Wastewater treatment is energy intensive, with modern wastewater treatment processes consuming 0.6 kWh/m3 of water treated, half of which is required for aeration. Considering that wastewater contains approximately 2 kWh/m3 of energy and represents a reliable alternative water resource, capturing part of this energy and reclaiming the water would offset or even eliminate energy requirements for wastewater treatment and provide a means to augment traditional water supplies. Microbial electrochemical technology is a novel technology platform that uses bacteria capable of producing an electric current outside of the cell to recover energy from wastewater. These bacteria do not require oxygen to respire but instead use an insoluble electrode as their terminal electron acceptor. Two types of microbial electrochemical technologies were investigated in this dissertation: 1) a microbial fuel cell that produces electricity; and 2) a microbial electrolysis cell that produces hydrogen with the addition of external power. On their own, microbial electrochemical technologies do not achieve sufficiently high treatment levels. Innovative approaches that integrate microbial electrochemical technologies with emerging and established membrane-based treatment processes may improve the overall extent of wastewater treatment and reclaim treated water. Forward osmosis is an emerging low-energy membrane-based technology for seawater desalination.
In forward osmosis water is transported across a semipermeable membrane driven by an osmotic gradient. The microbial osmotic fuel cell described in this dissertation integrates a microbial fuel cell with forward osmosis to achieve wastewater treatment, energy recovery and partial desalination. This system required no aeration and generated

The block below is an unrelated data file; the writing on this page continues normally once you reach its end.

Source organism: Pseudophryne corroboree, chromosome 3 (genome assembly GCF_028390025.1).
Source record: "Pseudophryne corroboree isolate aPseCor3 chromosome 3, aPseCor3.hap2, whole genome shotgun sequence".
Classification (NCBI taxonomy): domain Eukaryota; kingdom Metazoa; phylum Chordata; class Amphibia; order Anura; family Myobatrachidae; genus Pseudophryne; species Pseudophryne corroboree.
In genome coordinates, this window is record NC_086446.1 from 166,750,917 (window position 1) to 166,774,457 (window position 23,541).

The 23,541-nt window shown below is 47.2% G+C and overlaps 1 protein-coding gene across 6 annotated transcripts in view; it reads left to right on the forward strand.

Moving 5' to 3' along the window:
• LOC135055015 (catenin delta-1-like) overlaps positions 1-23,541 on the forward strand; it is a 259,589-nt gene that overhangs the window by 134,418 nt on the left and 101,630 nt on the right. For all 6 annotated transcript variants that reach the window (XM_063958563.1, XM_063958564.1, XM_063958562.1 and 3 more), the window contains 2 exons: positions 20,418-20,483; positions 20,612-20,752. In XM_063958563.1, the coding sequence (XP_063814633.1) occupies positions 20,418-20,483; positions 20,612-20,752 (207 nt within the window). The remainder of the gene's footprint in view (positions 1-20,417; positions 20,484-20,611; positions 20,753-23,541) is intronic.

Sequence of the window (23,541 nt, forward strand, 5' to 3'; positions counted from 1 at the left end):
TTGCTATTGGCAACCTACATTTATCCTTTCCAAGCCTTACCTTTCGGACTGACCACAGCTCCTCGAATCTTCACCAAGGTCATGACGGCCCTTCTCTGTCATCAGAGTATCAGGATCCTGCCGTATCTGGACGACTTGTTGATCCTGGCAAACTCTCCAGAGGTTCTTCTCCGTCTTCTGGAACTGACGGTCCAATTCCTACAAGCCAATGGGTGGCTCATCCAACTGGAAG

more power than conventional microbial fuel cells using ion exchange membranes by minimizing electrochemical losses.
Membrane bioreactors incorporate semipermeable membranes within a biological wastewater treatment process. The anaerobic electrochemical membrane bioreactor described here integrates a microbial electrolysis cell with a membrane bioreactor using conductive hollow fiber membrane to produce hydrogen gas, treat wastewater and reclaim treated water. The energy recovered as hydrogen gas in this system was sufficient to offset all the electrical energy requirements for operation.
The findings from these studies significantly improve the prospects for simultaneous wastewater treatment, energy recovery and water reclamation in a single reactor but challenges such as membrane biofouling and conversion of hydrogen to methane by methanogenesis require further study.
|Date of Award||Jun 2014|
- Biological, Environmental Science and Engineering
|Supervisor||Gary Amy (Supervisor)|
- Microbial Fuel Cell
- Forward Osmosis
- Membrane Bioreactor
- water reuse
- Wastewater Treatment
- energy recovery